Here at EiE, we’ve found that kids are most engaged with engineering when they’re working on problems that connect to their own lives. That’s why we designed our out-of-school-time curricula, Engineering Adventures and Engineering Everywhere, to guide them through the engineering design process as it applies to a real-world problem. We’ve already put together a list of additional real-world resources for each Engineering Adventures unit (Engineering Everywhere resources are under development!), but the EiE staff is always on the lookout for even more relevant content to help inspire your young engineers. Check out these compelling connections, share them with your kids, and show them that you can find engineering . . . everywhere!
In our Engineering Everywhere unit Put a Lid on It: Engineering Safety Helmets, young engineers use their knowledge of the brain and concussions to design a helmet that will protect a model head. Outside of the classroom, engineers at VICIS are tackling the need to reduce sport-related concussions head-on with ZERO1, a new helmet designed to be safer than current helmet technology. Start a conversation about the connections between engineering and sports safety by showing your kids this article that delves into the criteria and constraints engineers are grappling with to design a safer helmet.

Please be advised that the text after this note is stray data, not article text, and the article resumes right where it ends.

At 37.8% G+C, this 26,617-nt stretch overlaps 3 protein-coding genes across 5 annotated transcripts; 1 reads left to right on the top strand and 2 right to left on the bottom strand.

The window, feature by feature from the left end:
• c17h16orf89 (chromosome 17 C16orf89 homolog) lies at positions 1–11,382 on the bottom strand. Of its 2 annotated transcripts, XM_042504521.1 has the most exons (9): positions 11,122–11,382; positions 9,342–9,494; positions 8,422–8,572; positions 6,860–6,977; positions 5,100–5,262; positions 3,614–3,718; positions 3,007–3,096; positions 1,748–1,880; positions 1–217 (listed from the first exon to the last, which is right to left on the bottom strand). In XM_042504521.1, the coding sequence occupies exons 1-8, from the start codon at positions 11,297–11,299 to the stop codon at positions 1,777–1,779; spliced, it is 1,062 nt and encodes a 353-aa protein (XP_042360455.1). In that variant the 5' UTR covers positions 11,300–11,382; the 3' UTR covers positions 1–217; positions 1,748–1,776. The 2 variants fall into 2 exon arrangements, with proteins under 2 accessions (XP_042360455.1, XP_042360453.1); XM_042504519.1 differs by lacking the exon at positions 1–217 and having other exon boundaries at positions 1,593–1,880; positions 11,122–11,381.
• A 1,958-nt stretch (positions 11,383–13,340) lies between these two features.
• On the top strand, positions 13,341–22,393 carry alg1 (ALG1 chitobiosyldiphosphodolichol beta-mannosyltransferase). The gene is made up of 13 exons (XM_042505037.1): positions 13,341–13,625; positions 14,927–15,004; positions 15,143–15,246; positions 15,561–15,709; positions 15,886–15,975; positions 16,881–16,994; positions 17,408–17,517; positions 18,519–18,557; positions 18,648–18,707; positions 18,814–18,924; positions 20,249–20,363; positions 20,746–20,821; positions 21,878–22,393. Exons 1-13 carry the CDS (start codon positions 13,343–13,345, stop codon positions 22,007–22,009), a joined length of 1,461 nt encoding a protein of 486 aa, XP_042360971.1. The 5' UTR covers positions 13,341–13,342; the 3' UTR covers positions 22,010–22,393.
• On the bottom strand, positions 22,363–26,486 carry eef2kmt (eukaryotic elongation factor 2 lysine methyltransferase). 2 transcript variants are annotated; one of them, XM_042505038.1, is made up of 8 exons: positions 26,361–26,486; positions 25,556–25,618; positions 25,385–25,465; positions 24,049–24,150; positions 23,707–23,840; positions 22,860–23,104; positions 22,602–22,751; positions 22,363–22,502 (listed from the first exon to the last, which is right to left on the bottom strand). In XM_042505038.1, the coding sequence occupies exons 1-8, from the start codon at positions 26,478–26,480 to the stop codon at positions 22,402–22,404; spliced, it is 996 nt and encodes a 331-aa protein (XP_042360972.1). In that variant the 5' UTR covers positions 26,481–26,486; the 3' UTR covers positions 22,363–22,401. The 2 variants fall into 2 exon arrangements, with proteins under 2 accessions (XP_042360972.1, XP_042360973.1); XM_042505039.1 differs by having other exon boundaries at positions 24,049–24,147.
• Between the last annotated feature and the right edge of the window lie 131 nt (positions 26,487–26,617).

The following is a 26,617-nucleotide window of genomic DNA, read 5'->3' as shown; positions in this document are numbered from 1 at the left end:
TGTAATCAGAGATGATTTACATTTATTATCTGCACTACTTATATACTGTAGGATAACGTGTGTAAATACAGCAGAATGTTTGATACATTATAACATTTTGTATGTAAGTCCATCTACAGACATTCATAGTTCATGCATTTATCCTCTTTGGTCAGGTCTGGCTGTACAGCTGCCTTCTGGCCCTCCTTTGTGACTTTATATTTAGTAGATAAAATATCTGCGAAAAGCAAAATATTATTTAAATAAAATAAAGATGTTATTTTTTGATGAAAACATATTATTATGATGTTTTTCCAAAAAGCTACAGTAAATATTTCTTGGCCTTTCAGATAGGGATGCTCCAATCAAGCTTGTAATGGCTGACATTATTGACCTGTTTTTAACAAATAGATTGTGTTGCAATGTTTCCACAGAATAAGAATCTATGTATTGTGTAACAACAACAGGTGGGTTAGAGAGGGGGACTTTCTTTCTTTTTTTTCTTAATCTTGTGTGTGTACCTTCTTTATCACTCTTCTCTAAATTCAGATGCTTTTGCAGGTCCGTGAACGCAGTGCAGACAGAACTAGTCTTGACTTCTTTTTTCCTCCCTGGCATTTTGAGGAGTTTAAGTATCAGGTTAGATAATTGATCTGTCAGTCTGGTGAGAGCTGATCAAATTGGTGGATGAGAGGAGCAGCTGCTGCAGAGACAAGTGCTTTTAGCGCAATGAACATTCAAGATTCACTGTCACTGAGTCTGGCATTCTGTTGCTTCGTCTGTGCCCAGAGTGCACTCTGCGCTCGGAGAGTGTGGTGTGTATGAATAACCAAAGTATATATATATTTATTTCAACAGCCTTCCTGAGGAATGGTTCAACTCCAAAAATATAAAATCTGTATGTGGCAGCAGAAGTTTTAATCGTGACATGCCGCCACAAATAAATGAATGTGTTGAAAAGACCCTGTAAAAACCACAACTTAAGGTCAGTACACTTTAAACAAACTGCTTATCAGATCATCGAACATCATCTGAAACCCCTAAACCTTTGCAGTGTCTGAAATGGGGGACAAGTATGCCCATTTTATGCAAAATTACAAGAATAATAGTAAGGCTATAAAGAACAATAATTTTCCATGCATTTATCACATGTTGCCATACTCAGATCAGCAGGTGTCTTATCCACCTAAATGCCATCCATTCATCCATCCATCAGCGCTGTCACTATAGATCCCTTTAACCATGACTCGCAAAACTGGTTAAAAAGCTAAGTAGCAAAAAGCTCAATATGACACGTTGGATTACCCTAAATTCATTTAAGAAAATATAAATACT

Up in the Air
Kids design their own airborne technologies in our aeronautical engineering unit, The Sky’s the Limit: Engineering Flying Technologies. They explore the unique capabilities of technologies that can take flight, like the ability to observe and photograph places where it would be dangerous for humans to go. Engineers at the University of Illinois and Caltech have designed their own flying technology—one that mimics the flight of a bat! The designers of the “bat bot” hope that their technology can one day be used to survey places like construction sites where more traditional flying devices may have trouble hovering. Share an article about this bioinspired invention with your kids to show them that design inspiration can come from unlikely places.
In Outbreak Alert: Engineering a Pandemic Response, youth work to prevent the spread of a contagious disease. They accomplish this by engineering an antiviral that will block a model virus from attaching to a cell. In the real world, biomedical engineers are working on many different technologies to prevent the spread of disease. One enterprising engineering professor at The University of Texas at Arlington, Perena Gouma, has created a monitor that uses biomarkers to detect flu virus in the breath of a patient. Show your kids this article about her innovative device to spark a conversation about how complex problems may require many different technologies to solve them.
Have you found any inspiring engineering stories in the news? Do you have a different strategy to relate engineering to kids’ real-world experience? Let us know in the comments below!